Anyone in business, politics, or public service should be able to answer the question, “What's your value proposition?”
It is applicable to someone looking for a job, for a company in search of new customers, and for a citizen assessing new community initiatives.
For example, in September of this year, the school system in my county will attempt to pass a 1-cent sales tax increase to help fund the building of new schools and to upgrade current schools. They are just beginning to communicate their value proposition to the community at large.
With this referendum, the community should receive 20-30% of the tax revenues from people who do not live in the county, as their shopping in our county helps to pay for our schools. Additionally, the school system does not need to burden the community with additional debt by instituting a local sales tax. There are negatives as well, but a value proposition is, for the most part, intended to frame a persuasive proposition for someone to act the way you want them to.
I have been thinking about value propositions quite frequently these days as the topic comes up in my work on a routine basis. Many companies are interested in their value propositions to employees, customers, partners, and shareholders, as well as specific variations to each functional position (e.g., finance, marketing, operations).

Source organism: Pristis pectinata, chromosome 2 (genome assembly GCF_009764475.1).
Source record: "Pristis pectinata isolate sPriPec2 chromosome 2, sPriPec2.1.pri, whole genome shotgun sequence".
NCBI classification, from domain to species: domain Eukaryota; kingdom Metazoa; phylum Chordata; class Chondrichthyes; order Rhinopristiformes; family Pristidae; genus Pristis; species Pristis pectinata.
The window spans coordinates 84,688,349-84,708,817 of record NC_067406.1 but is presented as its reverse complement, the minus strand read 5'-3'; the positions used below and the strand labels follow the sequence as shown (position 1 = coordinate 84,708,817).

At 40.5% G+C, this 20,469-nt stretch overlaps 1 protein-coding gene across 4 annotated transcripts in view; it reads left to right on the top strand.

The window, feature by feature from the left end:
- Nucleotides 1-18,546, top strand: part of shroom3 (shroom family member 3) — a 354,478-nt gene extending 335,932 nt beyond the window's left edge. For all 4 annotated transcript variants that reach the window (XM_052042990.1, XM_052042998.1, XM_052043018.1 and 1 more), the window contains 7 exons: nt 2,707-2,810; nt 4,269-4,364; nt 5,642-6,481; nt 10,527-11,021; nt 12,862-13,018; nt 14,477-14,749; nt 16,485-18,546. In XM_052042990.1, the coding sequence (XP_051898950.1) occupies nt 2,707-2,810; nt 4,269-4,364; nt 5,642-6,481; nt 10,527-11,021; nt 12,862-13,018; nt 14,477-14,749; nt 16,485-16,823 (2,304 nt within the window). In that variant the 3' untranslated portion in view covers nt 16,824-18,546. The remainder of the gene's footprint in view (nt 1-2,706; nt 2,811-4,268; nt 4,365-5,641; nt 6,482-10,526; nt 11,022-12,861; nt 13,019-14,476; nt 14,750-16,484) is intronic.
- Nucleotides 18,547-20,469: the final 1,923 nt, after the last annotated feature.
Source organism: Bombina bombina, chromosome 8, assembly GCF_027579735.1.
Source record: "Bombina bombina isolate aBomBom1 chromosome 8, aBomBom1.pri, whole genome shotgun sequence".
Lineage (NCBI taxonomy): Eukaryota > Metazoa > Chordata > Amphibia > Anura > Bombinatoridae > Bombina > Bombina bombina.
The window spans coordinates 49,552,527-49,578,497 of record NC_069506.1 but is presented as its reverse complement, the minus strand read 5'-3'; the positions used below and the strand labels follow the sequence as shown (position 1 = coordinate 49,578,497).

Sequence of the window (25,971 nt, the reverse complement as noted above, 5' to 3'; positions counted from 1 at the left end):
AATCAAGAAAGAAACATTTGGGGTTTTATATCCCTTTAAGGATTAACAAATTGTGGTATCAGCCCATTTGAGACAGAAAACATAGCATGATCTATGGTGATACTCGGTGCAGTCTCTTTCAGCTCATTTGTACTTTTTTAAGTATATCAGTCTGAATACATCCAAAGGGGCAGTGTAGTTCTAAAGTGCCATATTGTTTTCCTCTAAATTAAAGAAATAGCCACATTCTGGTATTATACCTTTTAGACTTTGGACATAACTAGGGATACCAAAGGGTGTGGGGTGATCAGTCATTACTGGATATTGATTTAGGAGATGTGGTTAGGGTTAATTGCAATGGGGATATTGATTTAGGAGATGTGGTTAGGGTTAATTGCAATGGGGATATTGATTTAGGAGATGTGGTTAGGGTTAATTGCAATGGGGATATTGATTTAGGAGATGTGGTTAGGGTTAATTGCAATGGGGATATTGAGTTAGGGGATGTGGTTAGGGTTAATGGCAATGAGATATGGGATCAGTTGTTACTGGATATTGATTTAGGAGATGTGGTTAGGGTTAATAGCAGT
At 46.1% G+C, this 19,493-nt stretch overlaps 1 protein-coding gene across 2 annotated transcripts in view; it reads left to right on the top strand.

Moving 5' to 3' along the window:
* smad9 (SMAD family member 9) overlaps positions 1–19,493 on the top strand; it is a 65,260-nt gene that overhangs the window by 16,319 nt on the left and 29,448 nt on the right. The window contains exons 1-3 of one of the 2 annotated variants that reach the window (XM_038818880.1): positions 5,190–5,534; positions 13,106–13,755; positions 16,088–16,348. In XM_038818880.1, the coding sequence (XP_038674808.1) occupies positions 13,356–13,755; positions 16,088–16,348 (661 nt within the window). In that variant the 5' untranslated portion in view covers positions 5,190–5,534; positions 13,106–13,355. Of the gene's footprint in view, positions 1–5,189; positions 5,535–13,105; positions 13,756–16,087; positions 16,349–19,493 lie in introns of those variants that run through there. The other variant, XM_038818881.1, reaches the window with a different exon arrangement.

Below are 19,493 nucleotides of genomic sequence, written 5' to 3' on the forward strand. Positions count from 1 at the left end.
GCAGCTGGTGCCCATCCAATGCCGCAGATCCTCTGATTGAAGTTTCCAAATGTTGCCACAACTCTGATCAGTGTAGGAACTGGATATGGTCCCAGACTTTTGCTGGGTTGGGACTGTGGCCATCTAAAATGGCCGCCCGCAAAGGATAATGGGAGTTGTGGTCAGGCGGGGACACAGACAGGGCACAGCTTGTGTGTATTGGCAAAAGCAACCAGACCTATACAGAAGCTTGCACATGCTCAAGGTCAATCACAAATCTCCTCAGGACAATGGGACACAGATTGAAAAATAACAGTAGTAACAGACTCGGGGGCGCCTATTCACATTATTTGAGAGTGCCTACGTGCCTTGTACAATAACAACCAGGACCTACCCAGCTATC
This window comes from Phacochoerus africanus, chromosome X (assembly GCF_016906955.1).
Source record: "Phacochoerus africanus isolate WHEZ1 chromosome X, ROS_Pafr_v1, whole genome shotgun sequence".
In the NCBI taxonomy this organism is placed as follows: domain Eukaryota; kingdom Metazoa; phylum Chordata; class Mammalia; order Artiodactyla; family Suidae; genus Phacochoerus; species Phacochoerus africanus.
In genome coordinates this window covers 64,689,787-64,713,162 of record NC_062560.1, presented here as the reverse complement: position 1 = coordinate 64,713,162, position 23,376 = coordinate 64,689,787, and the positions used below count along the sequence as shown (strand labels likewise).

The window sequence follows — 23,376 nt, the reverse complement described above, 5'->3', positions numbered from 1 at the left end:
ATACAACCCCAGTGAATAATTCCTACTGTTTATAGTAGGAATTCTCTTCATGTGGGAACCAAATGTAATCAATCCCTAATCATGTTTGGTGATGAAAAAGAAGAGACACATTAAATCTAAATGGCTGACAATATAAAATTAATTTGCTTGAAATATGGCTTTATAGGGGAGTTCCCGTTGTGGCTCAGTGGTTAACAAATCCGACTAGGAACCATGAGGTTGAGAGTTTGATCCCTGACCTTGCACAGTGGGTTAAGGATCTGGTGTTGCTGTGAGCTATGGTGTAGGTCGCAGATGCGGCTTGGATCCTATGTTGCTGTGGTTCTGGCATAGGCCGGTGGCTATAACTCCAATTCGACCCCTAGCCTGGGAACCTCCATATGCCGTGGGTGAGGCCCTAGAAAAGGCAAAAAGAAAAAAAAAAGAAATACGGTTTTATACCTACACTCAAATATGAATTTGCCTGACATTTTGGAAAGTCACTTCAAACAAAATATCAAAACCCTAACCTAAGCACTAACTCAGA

Given the intense interest in value propositions, I want to address some of the dynamics and concepts in crafting a cogent value proposition.
Definition of Terms
One definition that the American Heritage Dictionary provides for value is “Worth in usefulness or importance to the possessor; utility or merit.” One definition of proposition is “the act of offering” or “that which is proposed or offered.”
Michael L. Perla is a principal consultant at a sales and marketing consulting firm. He can be reached at firstname.lastname@example.org.